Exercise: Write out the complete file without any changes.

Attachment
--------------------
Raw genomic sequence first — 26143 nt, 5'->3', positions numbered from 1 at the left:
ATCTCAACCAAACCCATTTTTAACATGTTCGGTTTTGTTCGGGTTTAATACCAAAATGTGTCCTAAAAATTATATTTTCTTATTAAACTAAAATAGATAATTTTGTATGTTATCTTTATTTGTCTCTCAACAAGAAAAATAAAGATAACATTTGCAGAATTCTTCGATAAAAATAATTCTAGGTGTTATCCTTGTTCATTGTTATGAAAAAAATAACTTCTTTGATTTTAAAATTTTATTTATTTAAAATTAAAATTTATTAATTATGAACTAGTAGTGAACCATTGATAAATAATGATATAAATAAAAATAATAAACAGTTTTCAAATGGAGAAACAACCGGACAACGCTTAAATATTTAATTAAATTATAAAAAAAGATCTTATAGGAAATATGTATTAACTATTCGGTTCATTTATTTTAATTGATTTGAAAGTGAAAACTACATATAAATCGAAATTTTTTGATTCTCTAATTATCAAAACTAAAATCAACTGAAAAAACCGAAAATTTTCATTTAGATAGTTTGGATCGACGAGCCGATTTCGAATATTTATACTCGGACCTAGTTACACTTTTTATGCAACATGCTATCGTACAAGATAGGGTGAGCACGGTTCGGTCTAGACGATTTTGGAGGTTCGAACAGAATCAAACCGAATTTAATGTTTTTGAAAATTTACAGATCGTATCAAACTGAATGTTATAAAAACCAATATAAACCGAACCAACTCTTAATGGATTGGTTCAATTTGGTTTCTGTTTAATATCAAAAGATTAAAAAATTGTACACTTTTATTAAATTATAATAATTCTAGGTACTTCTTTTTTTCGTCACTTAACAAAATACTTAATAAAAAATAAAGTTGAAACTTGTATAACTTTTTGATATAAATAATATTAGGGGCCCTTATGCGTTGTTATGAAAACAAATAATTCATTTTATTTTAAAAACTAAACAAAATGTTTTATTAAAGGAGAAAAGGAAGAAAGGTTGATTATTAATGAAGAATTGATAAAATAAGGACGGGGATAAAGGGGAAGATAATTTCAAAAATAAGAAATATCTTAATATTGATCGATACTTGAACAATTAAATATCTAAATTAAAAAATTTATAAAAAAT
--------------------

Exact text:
Raw genomic sequence first — 26143 nt, 5'->3', positions numbered from 1 at the left:
ATCTCAACCAAACCCATTTTTAACATGTTCGGTTTTGTTCGGGTTTAATACCAAAATGTGTCCTAAAAATTATATTTTCTTATTAAACTAAAATAGATAATTTTGTATGTTATCTTTATTTGTCTCTCAACAAGAAAAATAAAGATAACATTTGCAGAATTCTTCGATAAAAATAATTCTAGGTGTTATCCTTGTTCATTGTTATGAAAAAAATAACTTCTTTGATTTTAAAATTTTATTTATTTAAAATTAAAATTTATTAATTATGAACTAGTAGTGAACCATTGATAAATAATGATATAAATAAAAATAATAAACAGTTTTCAAATGGAGAAACAACCGGACAACGCTTAAATATTTAATTAAATTATAAAAAAAGATCTTATAGGAAATATGTATTAACTATTCGGTTCATTTATTTTAATTGATTTGAAAGTGAAAACTACATATAAATCGAAATTTTTTGATTCTCTAATTATCAAAACTAAAATCAACTGAAAAAACCGAAAATTTTCATTTAGATAGTTTGGATCGACGAGCCGATTTCGAATATTTATACTCGGACCTAGTTACACTTTTTATGCAACATGCTATCGTACAAGATAGGGTGAGCACGGTTCGGTCTAGACGATTTTGGAGGTTCGAACAGAATCAAACCGAATTTAATGTTTTTGAAAATTTACAGATCGTATCAAACTGAATGTTATAAAAACCAATATAAACCGAACCAACTCTTAATGGATTGGTTCAATTTGGTTTCTGTTTAATATCAAAAGATTAAAAAATTGTACACTTTTATTAAATTATAATAATTCTAGGTACTTCTTTTTTTCGTCACTTAACAAAATACTTAATAAAAAATAAAGTTGAAACTTGTATAACTTTTTGATATAAATAATATTAGGGGCCCTTATGCGTTGTTATGAAAACAAATAATTCATTTTATTTTAAAAACTAAACAAAATGTTTTATTAAAGGAGAAAAGGAAGAAAGGTTGATTATTAATGAAGAATTGATAAAATAAGGACGGGGATAAAGGGGAAGATAATTTCAAAAATAAGAAATATCTTAATATTGATCGATACTTGAACAATTAAATATCTAAATTAAAAAATTTATAAAAAAT